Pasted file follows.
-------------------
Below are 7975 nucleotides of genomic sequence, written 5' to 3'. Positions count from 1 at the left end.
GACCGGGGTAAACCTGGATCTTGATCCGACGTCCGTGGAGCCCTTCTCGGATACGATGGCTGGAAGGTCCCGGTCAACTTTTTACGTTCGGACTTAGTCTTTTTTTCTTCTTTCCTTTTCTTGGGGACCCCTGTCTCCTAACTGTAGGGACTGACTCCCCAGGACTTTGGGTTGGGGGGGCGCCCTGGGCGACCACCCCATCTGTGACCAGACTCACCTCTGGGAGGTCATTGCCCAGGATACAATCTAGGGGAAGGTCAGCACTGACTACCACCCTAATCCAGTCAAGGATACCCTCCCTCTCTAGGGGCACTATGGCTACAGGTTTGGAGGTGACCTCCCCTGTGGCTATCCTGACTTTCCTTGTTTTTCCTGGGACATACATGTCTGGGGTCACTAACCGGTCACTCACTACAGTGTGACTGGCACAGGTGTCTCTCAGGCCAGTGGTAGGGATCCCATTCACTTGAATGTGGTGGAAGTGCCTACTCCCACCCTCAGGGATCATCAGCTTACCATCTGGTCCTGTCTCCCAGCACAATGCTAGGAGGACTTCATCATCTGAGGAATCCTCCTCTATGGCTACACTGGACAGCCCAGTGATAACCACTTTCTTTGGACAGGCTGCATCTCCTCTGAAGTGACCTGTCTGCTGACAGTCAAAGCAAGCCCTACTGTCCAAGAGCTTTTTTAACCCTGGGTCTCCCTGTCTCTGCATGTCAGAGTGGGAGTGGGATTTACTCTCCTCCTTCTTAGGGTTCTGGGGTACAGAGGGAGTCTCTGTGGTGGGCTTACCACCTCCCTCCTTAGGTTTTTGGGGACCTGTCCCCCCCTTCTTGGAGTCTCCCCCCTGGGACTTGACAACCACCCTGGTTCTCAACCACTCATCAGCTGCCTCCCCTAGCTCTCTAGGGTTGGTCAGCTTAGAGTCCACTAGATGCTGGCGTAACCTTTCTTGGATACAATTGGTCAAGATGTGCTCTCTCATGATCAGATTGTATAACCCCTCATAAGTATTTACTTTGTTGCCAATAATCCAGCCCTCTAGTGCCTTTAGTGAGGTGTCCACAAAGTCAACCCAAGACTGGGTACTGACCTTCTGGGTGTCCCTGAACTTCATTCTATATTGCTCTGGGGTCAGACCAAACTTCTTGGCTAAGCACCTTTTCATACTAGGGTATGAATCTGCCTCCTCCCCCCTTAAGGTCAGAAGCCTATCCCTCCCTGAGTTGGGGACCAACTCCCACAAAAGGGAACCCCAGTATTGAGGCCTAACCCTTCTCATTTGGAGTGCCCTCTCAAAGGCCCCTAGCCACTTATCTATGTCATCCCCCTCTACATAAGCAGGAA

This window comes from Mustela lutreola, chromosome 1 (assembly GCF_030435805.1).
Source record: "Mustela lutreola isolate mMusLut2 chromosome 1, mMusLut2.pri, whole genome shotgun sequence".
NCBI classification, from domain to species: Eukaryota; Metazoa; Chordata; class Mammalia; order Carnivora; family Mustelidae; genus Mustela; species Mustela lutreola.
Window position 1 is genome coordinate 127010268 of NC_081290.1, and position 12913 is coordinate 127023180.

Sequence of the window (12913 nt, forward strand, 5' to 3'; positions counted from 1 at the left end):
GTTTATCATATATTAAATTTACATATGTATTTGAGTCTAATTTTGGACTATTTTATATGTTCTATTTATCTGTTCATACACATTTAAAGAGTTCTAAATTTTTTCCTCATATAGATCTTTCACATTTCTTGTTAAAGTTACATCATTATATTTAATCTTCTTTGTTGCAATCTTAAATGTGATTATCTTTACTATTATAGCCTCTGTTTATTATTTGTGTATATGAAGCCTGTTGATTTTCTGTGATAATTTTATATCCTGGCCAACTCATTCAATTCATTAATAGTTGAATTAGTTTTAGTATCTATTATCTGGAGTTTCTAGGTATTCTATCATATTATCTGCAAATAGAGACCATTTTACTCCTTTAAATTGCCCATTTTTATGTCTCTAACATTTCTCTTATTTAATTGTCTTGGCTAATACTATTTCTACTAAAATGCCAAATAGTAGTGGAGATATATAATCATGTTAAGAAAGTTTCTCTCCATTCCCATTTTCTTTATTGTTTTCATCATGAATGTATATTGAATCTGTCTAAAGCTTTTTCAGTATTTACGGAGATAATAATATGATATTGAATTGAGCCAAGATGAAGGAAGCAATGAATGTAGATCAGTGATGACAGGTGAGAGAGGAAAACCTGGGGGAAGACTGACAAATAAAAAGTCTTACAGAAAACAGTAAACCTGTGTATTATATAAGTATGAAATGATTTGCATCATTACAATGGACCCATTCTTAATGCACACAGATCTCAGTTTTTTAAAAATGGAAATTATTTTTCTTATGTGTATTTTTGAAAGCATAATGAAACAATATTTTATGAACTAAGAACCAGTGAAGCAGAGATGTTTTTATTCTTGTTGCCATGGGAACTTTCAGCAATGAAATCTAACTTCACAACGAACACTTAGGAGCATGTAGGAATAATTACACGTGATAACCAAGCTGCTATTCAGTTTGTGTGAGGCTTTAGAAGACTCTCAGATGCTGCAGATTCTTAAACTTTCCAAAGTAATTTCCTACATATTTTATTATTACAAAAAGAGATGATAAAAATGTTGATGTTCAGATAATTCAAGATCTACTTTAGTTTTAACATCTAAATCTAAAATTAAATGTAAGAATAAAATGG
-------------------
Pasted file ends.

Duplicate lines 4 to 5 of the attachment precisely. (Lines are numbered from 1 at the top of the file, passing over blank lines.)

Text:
Source record: "Mustela lutreola isolate mMusLut2 chromosome 1, mMusLut2.pri, whole genome shotgun sequence".
NCBI classification, from domain to species: Eukaryota; Metazoa; Chordata; class Mammalia; order Carnivora; family Mustelidae; genus Mustela; species Mustela lutreola.